perspectives & opinions
38 hhmi bulletin | August 2006
Structural biologist Cynthia Wolberger has spent much of the last
decade trying to understand the behavior of Sir2 enzymes, also called
sirtuins, which affect gene expression, metabolism, and aging. The
key to understanding Sir2’s biology, says Wolberger, an HHMI investigator
at the Johns Hopkins University, is its unusual chemistry. To dig deeper,
she dusted off her college notebooks and made some new friends.
What is it about Sir2 that caught your attention of my work, now I’m fascinated by it. Why does this
and inspired you to expand your knowledge of chemistry? enzyme do this baroque chemistry, how does it do it, and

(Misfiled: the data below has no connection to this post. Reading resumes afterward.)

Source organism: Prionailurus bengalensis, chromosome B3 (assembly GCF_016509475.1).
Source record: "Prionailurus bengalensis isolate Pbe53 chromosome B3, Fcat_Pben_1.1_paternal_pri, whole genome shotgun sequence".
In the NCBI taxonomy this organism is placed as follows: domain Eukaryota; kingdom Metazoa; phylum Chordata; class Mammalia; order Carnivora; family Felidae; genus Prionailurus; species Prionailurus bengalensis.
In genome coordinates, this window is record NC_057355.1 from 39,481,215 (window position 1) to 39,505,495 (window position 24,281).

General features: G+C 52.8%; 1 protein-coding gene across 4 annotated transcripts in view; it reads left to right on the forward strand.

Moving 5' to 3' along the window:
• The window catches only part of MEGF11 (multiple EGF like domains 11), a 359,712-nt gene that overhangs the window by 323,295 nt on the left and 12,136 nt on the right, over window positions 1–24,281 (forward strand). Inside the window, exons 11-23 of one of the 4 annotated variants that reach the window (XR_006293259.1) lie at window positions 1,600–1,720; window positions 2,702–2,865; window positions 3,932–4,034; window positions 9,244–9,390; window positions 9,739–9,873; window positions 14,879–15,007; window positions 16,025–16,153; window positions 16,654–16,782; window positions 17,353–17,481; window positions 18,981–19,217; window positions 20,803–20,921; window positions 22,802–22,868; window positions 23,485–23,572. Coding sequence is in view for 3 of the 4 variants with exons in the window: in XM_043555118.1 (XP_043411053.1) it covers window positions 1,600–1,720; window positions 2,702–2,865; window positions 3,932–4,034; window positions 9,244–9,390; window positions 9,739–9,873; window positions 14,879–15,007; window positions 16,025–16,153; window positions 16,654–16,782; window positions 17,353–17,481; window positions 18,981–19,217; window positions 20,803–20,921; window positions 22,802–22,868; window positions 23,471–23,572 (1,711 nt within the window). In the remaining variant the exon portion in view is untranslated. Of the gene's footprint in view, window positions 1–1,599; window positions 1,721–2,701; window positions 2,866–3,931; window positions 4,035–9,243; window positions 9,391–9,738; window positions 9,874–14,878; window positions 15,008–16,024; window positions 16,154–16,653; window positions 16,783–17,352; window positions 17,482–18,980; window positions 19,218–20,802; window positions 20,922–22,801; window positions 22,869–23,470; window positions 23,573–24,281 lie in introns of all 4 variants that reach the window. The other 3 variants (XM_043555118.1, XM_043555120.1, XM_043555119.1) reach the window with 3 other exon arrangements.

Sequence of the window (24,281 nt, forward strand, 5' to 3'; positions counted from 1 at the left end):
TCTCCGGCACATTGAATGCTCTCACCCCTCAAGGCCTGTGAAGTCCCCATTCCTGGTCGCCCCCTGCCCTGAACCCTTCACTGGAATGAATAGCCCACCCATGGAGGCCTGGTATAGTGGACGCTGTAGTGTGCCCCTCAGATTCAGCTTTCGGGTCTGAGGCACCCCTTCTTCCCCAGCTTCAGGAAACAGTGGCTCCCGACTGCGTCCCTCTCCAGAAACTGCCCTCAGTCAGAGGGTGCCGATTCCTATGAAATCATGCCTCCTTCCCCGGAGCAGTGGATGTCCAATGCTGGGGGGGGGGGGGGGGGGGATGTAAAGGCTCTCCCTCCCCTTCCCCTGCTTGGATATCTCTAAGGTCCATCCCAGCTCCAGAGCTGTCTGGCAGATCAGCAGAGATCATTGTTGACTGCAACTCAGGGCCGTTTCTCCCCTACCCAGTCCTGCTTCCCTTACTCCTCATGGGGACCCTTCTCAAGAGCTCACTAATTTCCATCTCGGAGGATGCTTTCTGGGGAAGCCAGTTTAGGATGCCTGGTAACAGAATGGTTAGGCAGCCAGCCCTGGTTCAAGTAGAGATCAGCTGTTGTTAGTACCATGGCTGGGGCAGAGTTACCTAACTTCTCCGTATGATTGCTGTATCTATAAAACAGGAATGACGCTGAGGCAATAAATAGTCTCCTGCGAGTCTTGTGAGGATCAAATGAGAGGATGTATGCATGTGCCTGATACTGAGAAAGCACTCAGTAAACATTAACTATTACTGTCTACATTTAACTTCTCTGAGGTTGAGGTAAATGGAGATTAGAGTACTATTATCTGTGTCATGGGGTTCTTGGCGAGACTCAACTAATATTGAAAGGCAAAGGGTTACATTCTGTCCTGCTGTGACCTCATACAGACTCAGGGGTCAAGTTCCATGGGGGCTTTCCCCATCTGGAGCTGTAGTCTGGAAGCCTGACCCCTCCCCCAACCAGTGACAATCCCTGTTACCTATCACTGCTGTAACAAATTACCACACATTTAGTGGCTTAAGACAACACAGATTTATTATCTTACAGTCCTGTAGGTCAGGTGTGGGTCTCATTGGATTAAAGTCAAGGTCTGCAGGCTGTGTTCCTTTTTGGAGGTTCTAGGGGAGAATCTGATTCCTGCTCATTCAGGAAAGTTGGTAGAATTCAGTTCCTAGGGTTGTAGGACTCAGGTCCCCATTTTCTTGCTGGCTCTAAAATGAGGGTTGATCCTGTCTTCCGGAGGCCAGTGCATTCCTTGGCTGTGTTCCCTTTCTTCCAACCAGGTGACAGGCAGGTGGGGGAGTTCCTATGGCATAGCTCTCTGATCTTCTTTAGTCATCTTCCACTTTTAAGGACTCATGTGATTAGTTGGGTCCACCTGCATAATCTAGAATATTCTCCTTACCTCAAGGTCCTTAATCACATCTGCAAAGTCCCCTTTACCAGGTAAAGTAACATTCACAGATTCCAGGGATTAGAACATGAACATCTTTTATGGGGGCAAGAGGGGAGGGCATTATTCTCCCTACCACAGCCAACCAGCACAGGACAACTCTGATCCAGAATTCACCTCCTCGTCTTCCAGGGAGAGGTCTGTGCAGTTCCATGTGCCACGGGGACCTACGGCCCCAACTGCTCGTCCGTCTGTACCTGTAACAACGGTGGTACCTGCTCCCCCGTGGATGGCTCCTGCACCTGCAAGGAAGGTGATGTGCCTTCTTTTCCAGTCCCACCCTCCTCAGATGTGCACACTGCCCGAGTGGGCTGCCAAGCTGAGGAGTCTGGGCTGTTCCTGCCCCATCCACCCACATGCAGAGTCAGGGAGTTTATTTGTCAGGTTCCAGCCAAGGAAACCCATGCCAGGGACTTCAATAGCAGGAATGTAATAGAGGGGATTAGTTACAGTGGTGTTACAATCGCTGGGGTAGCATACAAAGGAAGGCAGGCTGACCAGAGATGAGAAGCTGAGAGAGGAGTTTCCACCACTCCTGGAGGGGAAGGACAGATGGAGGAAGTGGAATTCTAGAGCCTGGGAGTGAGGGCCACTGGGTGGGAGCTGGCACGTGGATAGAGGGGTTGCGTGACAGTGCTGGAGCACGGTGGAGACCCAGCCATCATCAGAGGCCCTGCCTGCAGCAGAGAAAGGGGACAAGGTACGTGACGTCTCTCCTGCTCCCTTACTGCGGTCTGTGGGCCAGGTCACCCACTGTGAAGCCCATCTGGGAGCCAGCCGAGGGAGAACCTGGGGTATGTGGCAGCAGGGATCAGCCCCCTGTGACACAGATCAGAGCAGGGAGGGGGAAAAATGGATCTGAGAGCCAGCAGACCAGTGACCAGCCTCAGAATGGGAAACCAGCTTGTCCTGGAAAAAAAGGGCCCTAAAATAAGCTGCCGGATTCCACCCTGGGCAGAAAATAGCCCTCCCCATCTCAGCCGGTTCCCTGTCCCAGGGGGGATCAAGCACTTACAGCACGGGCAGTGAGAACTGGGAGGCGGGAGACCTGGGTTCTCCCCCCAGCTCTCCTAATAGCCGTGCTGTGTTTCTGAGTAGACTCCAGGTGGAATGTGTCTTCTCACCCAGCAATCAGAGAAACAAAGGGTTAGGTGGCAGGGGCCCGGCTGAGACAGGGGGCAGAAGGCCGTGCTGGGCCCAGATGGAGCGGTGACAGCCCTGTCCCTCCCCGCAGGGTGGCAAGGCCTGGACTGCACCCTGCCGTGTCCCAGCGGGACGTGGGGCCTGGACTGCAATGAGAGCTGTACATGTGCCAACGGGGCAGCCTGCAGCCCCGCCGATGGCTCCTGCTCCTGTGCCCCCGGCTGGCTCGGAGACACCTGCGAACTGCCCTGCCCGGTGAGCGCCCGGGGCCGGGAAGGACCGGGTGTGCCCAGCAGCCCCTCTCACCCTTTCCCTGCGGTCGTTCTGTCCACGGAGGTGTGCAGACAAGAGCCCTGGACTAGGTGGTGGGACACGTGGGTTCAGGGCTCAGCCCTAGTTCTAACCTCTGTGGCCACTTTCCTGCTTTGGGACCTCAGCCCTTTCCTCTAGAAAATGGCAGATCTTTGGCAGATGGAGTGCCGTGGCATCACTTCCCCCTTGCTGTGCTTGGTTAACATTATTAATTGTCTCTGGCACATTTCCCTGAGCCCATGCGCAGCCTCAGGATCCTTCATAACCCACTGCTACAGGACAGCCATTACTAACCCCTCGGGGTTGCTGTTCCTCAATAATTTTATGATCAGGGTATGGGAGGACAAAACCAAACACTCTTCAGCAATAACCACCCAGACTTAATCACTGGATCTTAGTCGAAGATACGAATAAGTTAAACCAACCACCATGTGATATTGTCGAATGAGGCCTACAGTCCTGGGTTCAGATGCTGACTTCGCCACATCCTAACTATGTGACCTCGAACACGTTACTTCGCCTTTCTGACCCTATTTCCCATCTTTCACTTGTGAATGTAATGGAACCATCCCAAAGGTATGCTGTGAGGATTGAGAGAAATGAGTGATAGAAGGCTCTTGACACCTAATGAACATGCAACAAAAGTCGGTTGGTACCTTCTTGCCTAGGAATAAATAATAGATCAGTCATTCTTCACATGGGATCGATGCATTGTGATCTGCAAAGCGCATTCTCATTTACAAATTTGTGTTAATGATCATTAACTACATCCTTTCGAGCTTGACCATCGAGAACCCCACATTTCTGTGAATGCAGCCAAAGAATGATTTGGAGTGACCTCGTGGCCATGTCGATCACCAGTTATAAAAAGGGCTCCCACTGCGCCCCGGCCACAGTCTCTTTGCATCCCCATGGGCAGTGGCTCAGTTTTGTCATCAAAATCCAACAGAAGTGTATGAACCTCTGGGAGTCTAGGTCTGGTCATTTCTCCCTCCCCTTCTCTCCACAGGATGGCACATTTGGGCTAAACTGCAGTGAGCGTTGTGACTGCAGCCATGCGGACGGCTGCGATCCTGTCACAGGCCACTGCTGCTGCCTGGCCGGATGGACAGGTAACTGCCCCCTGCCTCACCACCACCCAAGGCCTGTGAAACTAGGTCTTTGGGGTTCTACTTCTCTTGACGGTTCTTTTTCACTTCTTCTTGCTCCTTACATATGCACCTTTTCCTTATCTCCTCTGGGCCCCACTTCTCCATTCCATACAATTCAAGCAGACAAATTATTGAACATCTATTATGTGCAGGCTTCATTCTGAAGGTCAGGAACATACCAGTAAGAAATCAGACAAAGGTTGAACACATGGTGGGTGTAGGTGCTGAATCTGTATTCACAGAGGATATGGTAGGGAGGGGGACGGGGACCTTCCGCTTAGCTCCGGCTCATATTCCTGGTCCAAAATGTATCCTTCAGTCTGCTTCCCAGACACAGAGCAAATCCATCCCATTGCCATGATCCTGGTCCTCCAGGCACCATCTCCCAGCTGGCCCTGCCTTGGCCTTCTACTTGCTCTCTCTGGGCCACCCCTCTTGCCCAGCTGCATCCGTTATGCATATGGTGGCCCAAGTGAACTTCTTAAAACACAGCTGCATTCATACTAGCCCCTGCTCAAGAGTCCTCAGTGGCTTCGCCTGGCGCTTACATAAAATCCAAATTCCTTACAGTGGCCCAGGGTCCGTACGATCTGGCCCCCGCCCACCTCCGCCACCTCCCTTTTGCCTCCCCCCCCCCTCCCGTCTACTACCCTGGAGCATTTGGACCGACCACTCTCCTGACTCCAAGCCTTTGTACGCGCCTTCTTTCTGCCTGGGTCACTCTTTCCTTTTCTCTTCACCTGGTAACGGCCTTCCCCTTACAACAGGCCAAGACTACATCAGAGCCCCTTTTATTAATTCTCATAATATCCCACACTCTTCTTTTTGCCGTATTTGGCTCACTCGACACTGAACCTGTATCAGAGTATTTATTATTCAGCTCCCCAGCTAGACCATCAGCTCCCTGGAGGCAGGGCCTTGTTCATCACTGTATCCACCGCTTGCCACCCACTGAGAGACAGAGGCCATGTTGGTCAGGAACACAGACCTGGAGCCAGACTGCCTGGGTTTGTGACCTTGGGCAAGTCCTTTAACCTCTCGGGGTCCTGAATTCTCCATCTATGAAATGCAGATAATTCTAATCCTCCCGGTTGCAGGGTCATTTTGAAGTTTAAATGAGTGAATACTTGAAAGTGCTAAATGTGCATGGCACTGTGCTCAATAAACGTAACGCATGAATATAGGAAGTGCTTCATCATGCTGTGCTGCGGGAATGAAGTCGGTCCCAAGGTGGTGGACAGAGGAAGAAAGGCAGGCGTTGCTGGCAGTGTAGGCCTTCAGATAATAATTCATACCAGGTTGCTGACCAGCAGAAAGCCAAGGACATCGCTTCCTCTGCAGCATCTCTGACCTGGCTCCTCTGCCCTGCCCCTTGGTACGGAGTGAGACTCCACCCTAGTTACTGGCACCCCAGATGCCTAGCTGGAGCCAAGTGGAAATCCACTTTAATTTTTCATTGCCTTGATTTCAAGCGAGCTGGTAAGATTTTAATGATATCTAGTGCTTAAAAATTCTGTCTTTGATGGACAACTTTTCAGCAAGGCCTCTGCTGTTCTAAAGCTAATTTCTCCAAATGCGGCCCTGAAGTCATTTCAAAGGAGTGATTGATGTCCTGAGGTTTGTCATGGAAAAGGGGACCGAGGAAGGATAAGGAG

My lab has always concentrated on gene regulation, especially how is it being exploited by the cell? I spend time talking
on proteins that bind DNA and control transcription. I was to different people as well. Now I tend to gravitate to
thinking of further aspects of transcriptional regulation that enzymologists at meetings. This bouncing of ideas off
might be amenable to the tools of structural biology—my people who have thought about enzyme chemistry for
field—when I encountered sirtuins. I focused on the Sir years has proven invaluable. Like anything in science, if
proteins because they can shut down whole regions of a there’s something you need to learn, you go and learn it.
chromosome and turn off all genes located there. Sir2 in A good scientist is a lifelong student.
particular stands out because it makes life more difficult for
itself. Instead of taking a more direct route to cleaving the How are you applying your new dexterity in chemistry
appropriate molecules, it uses a more complex, energy- and enzymology?